Respondent seeks to resist the issuance of the writ, on the ground that mandamus will not lie to compel him to interpret the statute fixing venue, or to determine its constitutionality in a particular way. We grant that mandamus will not generally lie to correct mere judicial error in matters that the court below had jurisdiction to decide, or to control the exercise of judicial discretion. (People ex rel. Barrett v. Shurtleff, 353 Ill. 248; People ex rel. Hoagland v. Streeper, 12 Ill.2d 204.) It is further apparent that the town court, as a preliminary matter, was required to determine if it had jurisdiction to proceed. Such a determination is often a question of fact or a mixed question of law and fact. In the instant case, either the place the cause of action arose or the residence of the defendant could have been questions of fact. If the town court had made merely erroneous findings on these matters, we have no doubt that mandamus would not lie. On the record before us, however, the issue of fact is undisputed. The cause of action arose outside of the town, and the defendant neither resided in, nor did business within the town. The question of the town court's right to proceed, therefore, became a pure question of law.

The venue provisions of the Civil Practice Act, (Ill. Rev. Stat. 1959, chap. 110, pars. 5-12) contain mandatory venue requirements. When a proper motion to transfer is presented, the facts being admitted, the trial court has no discretion but must transfer the cause.

The extraordinary writ of mandamus is not issued as a matter of right, but only in the sound discretion of this court. However, we have no doubt of our jurisdiction to issue the writ in a clear case to compel a judicial officer to enter an order required by statute. (People ex rel. Carlstrom v. Shurtleff, 355 Ill. 210, 219). We have long been chary of the use of this high supervisory writ, except in cases of great public importance, where a clear right to the writ is shown. (See People ex rel. Hoagland v. Streeper, 12 Ill.2d 204; People ex rel. Elliott v. Juergens, 407 Ill. 391.) However, our authority to grant original writs of mandamus for the supervision of lower courts may not be frustrated by an insistence that all questions requiring the interpretation of statutes or the constitution are beyond the reach of the writ.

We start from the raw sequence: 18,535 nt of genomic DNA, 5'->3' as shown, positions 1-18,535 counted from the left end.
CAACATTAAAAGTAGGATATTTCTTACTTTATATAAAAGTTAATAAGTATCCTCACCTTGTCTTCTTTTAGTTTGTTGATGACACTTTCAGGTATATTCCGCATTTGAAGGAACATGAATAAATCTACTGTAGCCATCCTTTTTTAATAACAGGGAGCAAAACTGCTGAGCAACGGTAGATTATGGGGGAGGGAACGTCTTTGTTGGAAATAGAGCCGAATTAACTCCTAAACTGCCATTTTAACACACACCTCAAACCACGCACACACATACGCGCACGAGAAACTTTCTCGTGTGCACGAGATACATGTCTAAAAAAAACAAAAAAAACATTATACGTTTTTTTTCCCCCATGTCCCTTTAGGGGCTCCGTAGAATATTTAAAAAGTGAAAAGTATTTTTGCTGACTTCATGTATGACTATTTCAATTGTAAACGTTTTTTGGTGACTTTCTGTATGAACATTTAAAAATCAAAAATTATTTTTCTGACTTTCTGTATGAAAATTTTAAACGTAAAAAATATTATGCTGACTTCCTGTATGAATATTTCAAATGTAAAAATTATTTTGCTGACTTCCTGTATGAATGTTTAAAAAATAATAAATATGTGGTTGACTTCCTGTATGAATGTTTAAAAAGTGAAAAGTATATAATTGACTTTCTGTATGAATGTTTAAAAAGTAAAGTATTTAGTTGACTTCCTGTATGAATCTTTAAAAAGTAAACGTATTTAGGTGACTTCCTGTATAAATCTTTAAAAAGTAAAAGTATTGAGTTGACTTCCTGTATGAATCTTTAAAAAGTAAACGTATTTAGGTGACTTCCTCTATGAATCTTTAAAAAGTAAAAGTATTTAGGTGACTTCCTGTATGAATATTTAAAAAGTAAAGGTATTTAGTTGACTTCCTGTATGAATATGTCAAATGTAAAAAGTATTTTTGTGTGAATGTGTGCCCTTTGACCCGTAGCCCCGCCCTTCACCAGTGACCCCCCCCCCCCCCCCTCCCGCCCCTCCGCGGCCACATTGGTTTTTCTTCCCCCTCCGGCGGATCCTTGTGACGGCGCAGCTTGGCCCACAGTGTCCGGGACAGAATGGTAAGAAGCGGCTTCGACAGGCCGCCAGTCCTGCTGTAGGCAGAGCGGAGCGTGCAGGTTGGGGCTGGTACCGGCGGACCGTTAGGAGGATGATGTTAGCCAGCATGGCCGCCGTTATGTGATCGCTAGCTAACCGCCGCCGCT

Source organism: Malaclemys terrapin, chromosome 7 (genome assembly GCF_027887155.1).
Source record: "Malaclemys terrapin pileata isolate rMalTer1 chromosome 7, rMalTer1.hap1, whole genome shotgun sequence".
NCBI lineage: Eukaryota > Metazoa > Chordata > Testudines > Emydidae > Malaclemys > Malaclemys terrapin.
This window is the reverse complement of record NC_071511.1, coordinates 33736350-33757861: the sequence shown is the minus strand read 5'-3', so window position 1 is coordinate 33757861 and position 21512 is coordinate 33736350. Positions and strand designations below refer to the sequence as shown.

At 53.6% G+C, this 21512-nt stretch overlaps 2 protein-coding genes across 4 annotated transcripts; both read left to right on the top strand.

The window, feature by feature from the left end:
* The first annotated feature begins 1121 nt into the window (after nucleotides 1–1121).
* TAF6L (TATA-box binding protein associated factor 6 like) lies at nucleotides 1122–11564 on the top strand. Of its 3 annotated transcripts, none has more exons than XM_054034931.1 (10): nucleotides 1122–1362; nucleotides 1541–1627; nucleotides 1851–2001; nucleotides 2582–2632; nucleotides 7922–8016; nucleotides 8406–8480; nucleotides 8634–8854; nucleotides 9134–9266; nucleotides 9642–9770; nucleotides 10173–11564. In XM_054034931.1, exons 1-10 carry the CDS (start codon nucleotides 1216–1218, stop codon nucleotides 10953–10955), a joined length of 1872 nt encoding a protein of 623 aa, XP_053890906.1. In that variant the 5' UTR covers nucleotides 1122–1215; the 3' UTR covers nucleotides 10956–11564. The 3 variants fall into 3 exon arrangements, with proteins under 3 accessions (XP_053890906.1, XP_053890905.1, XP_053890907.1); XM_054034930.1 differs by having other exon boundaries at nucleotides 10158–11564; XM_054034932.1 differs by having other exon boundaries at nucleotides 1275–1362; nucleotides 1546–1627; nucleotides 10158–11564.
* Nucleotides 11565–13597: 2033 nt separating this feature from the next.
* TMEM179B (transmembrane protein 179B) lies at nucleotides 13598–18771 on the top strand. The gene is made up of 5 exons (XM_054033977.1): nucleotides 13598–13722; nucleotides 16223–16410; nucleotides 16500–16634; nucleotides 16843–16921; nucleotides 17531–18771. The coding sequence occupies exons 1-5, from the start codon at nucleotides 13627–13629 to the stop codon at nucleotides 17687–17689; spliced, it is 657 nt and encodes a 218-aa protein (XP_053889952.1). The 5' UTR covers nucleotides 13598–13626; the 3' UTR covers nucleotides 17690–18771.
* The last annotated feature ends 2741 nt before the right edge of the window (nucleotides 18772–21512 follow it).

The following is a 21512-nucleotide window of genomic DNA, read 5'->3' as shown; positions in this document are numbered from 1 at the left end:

We, therefore, hold that if the applicable statutes required the town court to transfer the cause before it, as a matter of law, and deprived it of the right to proceed, mandamus will properly lie.

We next turn to the interpretation of the statute involved. The City Court Act, (Ill. Rev. Stat. 1959, chap. 37, par. 333,) provides for the establishment of town courts, as courts of general jurisdiction, in and for the town. It further provides as follows:

"For the purpose of determining the venue in civil cases before such City, Village or Town Courts, the provisions of Article II of `An Act in relation to practice and procedure in the courts of this State', approved June 23, 1933, as amended, and of Section 5 of `An Act to revise the law in relation to divorce', approved March 10, 1874, as amended, and of all other Acts prescribing or relating to venue, shall be construed to all intents and purposes as if the city, village or town wherein ...